Athi-Patra Ruga: Design is the discipline to art

In this interview, performance artist Athi-Patra Ruga talks about using his body to communicate political issues.

Athi-Patra Ruga is a performance artist living and working in both Johannesburg and Cape Town. He is known for exploring the borderlines between fashion, performance and contemporary art through work that exposes and subverts the body in relation to structure, ideology and politics.

At Design Indaba Conference 2014, Ruga gave a brief survey of his thought-provoking and often whimsical work.

After studying fashion design, Ruga learnt that the medium of fashion was not enough due to its transient nature: “Fashion is here today, gone tomorrow and I found that it was not political,” adds Ruga. He goes on to explain how he uses his body to talk about pressing issues, such as creation and what makes him create.

I want to find a space where I can use my body to communicate politics, says Ruga.

The Future White Women of Azania, Ruga’s longest and most engaging work to date creates a myth through performance: “It’s a place and a myth but somewhere in between it got lost and forgotten,” he adds. The work revolves around a character that lives in the centre of 250 balloons. All the balloons are filled with tiny objects that are revealed when the balloons are popped.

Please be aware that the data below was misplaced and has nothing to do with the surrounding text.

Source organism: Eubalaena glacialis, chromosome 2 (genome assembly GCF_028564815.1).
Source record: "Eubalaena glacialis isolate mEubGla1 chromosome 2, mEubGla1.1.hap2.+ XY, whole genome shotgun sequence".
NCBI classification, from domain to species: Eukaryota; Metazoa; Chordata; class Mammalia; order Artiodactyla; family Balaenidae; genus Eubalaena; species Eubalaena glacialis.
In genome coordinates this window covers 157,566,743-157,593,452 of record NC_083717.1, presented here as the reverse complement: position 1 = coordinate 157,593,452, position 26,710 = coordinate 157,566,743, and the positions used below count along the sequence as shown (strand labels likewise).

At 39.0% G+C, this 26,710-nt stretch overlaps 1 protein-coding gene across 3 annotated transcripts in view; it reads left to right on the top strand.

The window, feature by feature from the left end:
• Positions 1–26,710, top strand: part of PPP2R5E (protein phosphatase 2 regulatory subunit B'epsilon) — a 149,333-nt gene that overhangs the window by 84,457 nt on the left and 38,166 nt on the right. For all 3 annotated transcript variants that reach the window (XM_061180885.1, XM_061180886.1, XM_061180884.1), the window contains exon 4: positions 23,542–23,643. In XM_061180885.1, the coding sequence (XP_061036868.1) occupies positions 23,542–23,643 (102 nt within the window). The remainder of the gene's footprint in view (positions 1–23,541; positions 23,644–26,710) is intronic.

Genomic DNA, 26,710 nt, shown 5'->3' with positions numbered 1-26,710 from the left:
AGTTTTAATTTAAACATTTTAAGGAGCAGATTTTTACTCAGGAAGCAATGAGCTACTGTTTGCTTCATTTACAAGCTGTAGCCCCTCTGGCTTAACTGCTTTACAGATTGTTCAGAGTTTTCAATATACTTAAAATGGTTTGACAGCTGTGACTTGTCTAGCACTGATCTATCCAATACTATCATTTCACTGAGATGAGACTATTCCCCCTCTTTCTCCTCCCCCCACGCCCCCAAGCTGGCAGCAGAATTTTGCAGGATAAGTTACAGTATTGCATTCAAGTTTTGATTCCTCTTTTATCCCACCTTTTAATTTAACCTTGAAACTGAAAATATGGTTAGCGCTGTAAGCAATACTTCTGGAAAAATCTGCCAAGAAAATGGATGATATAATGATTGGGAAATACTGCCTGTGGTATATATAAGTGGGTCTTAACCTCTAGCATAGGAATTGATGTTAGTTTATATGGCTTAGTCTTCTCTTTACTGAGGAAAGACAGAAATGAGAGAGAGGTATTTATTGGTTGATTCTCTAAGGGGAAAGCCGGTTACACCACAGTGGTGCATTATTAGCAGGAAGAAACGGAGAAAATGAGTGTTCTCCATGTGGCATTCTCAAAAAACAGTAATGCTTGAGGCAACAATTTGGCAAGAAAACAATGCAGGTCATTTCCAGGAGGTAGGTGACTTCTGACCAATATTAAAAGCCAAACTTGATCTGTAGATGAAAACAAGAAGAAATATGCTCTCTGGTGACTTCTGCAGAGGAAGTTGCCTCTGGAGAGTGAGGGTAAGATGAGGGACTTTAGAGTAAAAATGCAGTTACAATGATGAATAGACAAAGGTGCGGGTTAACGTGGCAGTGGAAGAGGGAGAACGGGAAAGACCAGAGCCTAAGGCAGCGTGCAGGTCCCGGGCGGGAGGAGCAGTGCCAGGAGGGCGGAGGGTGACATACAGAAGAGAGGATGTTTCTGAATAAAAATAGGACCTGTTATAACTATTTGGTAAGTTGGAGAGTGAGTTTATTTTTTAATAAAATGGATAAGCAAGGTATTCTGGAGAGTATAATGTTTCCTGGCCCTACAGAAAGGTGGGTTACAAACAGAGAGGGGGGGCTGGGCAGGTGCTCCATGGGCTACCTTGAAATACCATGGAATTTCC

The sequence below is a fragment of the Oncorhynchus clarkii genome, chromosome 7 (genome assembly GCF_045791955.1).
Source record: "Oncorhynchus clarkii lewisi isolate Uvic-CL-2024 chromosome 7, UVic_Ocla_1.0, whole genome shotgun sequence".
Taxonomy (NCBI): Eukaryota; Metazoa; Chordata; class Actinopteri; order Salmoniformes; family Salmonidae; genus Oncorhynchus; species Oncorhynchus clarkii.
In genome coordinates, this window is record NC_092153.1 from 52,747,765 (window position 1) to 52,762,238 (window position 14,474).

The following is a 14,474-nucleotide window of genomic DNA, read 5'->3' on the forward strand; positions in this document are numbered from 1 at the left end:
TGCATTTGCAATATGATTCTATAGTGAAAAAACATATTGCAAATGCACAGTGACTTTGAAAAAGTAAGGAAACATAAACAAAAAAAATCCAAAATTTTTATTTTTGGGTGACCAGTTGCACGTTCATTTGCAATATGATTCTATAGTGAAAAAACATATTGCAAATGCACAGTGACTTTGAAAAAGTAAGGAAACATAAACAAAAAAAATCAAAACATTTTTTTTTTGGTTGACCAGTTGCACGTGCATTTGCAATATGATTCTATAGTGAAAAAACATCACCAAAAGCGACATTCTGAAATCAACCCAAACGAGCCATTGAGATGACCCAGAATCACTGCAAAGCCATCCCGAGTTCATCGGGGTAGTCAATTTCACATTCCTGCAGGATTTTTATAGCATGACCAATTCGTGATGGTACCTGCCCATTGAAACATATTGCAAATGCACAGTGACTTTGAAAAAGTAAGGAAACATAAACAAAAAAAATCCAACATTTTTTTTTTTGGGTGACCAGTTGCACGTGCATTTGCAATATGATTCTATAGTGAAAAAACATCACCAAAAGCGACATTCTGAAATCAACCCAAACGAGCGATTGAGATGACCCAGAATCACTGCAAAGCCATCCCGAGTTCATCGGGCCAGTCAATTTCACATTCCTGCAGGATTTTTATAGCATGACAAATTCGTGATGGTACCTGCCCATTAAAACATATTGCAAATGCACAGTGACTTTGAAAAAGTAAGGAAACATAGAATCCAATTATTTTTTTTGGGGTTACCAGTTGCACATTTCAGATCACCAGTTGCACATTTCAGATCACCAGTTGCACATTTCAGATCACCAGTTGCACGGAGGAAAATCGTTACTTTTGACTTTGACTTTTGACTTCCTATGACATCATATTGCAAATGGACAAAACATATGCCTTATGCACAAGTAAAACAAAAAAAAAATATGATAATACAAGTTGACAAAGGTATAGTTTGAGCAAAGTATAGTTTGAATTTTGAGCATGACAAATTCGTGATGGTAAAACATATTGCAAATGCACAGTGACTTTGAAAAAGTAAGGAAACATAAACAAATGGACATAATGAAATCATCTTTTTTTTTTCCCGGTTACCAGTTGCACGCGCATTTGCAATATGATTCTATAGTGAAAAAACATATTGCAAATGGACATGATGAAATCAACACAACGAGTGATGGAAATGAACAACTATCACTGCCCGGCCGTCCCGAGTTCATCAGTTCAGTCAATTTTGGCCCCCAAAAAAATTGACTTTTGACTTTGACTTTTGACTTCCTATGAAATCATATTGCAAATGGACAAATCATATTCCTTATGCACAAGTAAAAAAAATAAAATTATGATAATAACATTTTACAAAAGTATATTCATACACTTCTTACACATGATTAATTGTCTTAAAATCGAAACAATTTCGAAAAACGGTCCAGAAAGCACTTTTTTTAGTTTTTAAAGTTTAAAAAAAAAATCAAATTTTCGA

For Ruga, the challenges that come with his line of work are strongly linked to democracy: “When I go into a public space to perform I don’t know how people will react, but I go into these spaces not to provoke but to solicit some kind of reaction,” he adds.

Design and the idea of taking what you can get and using it for greatness is what design as a discipline has taught me, he concludes. 

Watch the Talk with Athi-Patra Ruga, Nandipha Mntambo, Zanele Muholi, Hans Ulrich Obrist